SINGAPORE, March 12 — For all the petty debates we have about Singaporean versus Malaysian food, there is no denying the fact that Singaporeans love the tasty fare our neighbours across the Causeway dish out.
How else would you explain the longevity of a promotion like York Hotel’s Penang Hawker Fare, which celebrates its 30th anniversary this year?
Since 1986, the hotel has showcased Penang street food in all its delicious glory by inviting a clutch of Penang’s most popular hawkers to cook at its White Rose Cafe. (The first leg of this year’s edition — there are three each year — runs until March 27.)
Over that time, it has drawn an enthusiastic set of regulars who can’t get enough of dishes such as assam laksa, cuttlefish kang kong and ban chang kueh (crispy peanut pancake). The success of the promotion has also attracted an increasing number of hawkers each year. “(The hawkers) now see it as a platform to promote their specialities abroad,” said the hotel’s general manager Jessie Tan.
“They are chosen based on their popularity with their customers — we usually find out about them through word of mouth; and we assess them based on the quality of their dishes,” she added.
The promotion now boasts 12 hawkers and a new show kitchen from which they whip up dishes such as lor bak and oyster omelette right in front of you. At S$29 (RM85.96) on weekdays and S$33 on weekends (children pay S$20 and S$23, respectively), the buffet provides exceptional value (and you don’t have to make a trip all the way up to Penang).
This instalment also features two exclusive cooking workshops by the hawkers themselves on the intricacies of making Hokkien prawn mee, assam laksa and ban chang kueh. (The hotel charges a nominal S$12 fee for these workshops but participants will receive a S$12 dining voucher in return.)
While the Singaporean affinity for Penang food has spawned scores of restaurants here — from stalwarts such as Penang Kitchen and Penang Place Restaurant, to newer additions such as Penang Chiak at Food Republic Wisma Atria — Malaysian food in general is enjoying its moment in the Singapore sun of late.
There are outlets all over Singapore serving it up. Take the concept food court Malaysia Boleh at Jurong Point: The Fei Siong Group has brought together 17 stalls and pushcarts serving food from well-known hawkers in Malaysia, such as Petaling Street Famous Claypot Chicken Rice, Klang Bak Kut Teh, KL Hokkien Mee and Sister Curry Chicken Mee.
Other Malaysian-style eateries that are wildly popular at the moment include chain stores such as Ipoh Lou Yan Bean Sprouts Chicken (with branches in White Sands, IMM and Junction 8); the not-for-the-faint-hearted JB Ah Meng in Geylang, serving Johor Bahru-style zi char dishes; famed nasi lemak restaurant Madam Kwan’s at VivoCity; and the herb-infused Port Klang Bak Kut Teh in Jurong West.
And let’s not forget Resorts World Sentosa’s perenially popular Malaysian Food Street, which constantly buzzes with hordes of food lovers queuing for dishes such as Malacca Chicken Rice Ball, Penang Chendol and Heun Kee Claypot Chicken Rice, cooked over traditional charcoal braziers.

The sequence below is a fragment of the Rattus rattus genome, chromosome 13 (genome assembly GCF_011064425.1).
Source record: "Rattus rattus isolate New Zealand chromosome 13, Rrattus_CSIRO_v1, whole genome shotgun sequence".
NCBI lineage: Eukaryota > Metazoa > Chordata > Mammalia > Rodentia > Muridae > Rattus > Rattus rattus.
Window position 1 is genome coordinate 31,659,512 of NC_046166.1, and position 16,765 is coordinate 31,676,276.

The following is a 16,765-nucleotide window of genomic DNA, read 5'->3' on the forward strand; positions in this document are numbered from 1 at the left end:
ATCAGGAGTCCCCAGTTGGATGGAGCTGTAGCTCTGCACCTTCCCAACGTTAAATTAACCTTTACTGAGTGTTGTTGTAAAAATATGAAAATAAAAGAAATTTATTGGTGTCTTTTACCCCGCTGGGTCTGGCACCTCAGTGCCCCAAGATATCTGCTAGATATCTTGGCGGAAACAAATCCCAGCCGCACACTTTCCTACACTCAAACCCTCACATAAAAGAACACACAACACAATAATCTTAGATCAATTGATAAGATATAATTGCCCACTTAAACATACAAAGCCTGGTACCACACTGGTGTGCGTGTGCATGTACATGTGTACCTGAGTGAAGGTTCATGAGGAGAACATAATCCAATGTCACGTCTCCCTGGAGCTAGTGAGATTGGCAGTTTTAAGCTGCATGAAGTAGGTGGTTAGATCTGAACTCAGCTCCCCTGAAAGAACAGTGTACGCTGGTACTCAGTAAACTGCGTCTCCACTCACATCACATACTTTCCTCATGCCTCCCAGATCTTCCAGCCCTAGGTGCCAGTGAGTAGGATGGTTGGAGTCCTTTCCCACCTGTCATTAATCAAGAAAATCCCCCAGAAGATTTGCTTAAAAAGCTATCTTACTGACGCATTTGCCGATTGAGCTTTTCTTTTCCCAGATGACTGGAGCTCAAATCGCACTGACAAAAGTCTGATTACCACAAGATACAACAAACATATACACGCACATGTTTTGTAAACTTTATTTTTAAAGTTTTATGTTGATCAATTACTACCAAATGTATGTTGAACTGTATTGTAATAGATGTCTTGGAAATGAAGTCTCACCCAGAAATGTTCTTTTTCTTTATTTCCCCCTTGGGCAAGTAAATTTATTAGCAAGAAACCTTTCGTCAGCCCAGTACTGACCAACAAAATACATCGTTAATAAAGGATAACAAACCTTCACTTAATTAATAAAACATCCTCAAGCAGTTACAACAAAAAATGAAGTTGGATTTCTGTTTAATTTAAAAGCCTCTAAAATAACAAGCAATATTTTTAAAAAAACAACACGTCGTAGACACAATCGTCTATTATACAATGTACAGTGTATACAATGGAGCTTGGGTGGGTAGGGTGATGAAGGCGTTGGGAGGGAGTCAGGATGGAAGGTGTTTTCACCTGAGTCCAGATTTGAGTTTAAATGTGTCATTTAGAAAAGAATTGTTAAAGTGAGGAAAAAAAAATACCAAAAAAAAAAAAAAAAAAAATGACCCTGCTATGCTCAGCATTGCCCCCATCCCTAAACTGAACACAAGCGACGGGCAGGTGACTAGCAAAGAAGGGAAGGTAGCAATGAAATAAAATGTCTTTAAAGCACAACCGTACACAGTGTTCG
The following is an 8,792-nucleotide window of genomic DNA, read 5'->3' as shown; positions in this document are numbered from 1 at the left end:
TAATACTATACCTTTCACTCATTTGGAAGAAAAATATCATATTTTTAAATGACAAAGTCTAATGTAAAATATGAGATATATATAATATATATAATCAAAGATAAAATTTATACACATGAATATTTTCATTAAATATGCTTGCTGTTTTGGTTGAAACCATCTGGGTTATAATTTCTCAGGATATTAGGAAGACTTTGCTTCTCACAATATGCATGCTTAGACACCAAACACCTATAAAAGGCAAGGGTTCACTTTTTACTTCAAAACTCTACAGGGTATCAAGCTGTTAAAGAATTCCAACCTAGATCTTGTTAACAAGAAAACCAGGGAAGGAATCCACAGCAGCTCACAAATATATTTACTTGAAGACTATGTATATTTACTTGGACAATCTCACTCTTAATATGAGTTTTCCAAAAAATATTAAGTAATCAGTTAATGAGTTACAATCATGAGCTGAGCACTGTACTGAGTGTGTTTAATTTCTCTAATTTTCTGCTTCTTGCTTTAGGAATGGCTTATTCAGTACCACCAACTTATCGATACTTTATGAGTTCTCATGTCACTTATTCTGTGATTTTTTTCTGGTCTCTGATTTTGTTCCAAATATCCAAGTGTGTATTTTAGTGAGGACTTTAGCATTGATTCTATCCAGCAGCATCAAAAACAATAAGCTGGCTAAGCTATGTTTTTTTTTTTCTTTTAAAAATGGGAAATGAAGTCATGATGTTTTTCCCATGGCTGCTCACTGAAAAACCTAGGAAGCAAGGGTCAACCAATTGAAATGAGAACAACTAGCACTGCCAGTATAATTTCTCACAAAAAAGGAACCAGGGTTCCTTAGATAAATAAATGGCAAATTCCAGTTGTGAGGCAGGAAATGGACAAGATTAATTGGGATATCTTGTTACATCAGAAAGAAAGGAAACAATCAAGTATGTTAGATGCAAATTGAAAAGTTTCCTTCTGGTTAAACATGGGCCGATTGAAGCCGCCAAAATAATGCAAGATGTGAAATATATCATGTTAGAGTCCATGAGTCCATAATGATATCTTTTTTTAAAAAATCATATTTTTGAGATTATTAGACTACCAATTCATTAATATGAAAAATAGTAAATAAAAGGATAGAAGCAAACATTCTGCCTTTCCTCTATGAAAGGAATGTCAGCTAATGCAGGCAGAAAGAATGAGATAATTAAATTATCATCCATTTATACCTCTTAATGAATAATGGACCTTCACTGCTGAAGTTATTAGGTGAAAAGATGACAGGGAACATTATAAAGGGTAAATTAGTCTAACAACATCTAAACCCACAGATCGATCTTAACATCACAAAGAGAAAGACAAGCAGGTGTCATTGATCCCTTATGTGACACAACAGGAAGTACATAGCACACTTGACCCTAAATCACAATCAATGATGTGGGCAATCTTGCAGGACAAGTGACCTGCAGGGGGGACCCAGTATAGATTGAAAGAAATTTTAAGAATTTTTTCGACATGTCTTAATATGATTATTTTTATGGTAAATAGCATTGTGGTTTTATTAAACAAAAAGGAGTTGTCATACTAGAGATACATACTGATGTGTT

Just what makes Malaysian food so enduringly appealing to Singaporeans?
Some, like JB Ah Meng regular Su Mei Ting, say that it is down to the extra oomph of flavour. “Our (Singapore-style) bak kut teh typically has a light and very peppery broth, but the Klang version is heartier, with a very rich herbal flavour,” said the 35-year-old accountant and avid foodie. “Similarly, our wanton mee in Singapore tends to be tossed in a simple chilli dressing, while the Malaysian-style wanton mee is doused in a dark soy-based sauce.”
Indeed, variety is the spice of life, and Malaysian food offers exactly that — and without need to endure the long wait at the Causeway too.
Six Malaysian food haunts we like
1. Gurney Drive Signatures (Level 3 Mezz South Changi Airport Terminal 3, Tel: 6441 1690)
What started as a Penang food court dedicated to dishes from Penang’s famous hawker centre of the same name has since expanded to become an empire of Penang food in Singapore ― it also runs two Gurney Drive Signature branches, four Penang Culture restaurants, and a Penang St Buffet restaurant at Causeway Point. The dish to try: The Claypot Assam Curry Fish Head.
2. JB Ah Meng (New Good Eating House Geylang Lor 23, Tel: 6741 2418)
This hotspot may serve Johor Bahru-style zi char dishes in a grotty location, but that hasn’t stopped hordes of drs from all over the island from making a beeline for dishes such as JB Sanlou Fried Bee Hoon, white pepper crab and fried fish head.
3. Penang Seafood Restaurant (76 Geylang Lor 25A, Tel: 6841 3002)
Prepare to get in line for the usual Penang suspects — assam laksa, fried kway teow and prawn mee — along with a superb menu of Penang-style zichar dishes. The assam fish head and Hot Spicy Red Grouper Pot (fried grouper doused in a belacan-based sambal) are dishes not to be missed.
4. Port Klang Bak Kut The (#01-07 Jurong Point Shopping Centre, 1 Jurong West Central 2)
This is one of the few places you can get your fix of Klang-style bak kut teh, which is a distinctly more herbal alternative to the lighter and more peppery style we usually get in Singapore. That said, the stall’s herbal chicken soup and bean paste pork ribs are a must-try as well.
5. Malaysian Food Street (Resorts World Sentosa Waterfront Level 1)
The authentic dishes from around the Peninsula served here range from Penang Lim Brothers’ char koay teow (the food street’s bestseller), to Heun Kee claypot rice from Kuala Lumpur, to the noted Jalan Alor Hokkien mee.
6. Penang Street (#01-09 and #01-19/20 [email protected], 1 Lower Kent Ridge Road, Tel: 6334 6023)
The cheap and cheerful menu of familiar favourites hits the right spots when the craving for assam laksa, beef rendang and Penang chendol strikes. Besides its flagship at [email protected], it also has branches at Funan Digitalife Mall and Eastpoint Mall. ― TODAY